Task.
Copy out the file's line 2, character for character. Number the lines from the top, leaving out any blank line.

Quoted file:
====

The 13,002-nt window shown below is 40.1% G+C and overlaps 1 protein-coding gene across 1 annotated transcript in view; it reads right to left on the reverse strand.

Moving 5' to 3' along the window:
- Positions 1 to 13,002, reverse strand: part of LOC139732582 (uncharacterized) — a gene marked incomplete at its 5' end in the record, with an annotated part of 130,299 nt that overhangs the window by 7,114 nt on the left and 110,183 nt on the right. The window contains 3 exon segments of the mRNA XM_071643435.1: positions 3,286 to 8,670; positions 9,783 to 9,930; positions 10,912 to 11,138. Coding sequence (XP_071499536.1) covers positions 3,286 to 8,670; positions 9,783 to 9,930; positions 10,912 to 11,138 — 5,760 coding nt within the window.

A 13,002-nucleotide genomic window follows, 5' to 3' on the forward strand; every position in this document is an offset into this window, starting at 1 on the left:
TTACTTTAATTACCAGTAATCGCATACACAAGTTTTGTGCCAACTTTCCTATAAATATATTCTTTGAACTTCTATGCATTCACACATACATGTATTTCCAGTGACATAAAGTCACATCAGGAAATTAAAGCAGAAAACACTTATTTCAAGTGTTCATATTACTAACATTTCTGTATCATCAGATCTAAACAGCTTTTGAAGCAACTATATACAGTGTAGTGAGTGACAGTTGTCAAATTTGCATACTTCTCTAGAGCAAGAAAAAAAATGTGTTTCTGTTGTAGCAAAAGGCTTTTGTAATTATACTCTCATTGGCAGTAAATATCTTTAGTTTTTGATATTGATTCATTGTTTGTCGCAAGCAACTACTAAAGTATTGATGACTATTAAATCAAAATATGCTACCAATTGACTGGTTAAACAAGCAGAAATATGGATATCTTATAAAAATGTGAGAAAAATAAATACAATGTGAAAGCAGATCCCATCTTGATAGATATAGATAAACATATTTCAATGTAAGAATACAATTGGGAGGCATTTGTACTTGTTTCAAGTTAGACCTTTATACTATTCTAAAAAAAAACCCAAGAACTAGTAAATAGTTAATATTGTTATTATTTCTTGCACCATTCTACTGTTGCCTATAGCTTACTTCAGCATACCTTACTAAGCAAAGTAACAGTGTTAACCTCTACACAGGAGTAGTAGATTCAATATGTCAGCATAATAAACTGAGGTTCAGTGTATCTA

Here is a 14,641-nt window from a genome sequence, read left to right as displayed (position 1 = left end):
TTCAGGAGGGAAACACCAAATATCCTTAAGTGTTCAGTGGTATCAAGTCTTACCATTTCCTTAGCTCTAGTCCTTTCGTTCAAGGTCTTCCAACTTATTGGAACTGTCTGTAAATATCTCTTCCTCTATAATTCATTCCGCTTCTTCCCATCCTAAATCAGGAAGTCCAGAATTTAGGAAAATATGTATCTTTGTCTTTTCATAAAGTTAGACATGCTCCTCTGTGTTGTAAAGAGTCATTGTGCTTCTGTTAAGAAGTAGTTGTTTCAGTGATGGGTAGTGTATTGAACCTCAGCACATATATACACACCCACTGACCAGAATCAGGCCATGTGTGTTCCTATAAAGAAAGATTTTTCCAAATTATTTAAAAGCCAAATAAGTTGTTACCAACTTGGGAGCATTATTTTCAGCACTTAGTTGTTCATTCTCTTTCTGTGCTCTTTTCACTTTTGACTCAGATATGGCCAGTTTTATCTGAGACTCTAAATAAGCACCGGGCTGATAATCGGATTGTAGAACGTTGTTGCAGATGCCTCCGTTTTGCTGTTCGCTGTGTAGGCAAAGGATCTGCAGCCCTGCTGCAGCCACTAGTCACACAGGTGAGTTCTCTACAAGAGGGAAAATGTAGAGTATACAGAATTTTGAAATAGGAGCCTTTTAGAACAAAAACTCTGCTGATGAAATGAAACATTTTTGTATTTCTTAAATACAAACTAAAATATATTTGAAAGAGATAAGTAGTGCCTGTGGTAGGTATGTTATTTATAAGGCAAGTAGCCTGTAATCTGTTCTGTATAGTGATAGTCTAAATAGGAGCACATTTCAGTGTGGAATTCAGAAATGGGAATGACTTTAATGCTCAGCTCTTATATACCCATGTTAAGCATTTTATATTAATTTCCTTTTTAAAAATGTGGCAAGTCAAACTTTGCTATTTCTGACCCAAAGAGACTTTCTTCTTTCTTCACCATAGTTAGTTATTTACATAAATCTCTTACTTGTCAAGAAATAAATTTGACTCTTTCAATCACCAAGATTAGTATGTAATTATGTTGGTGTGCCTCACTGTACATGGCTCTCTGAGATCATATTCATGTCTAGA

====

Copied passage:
Moving 5' to 3' along the window: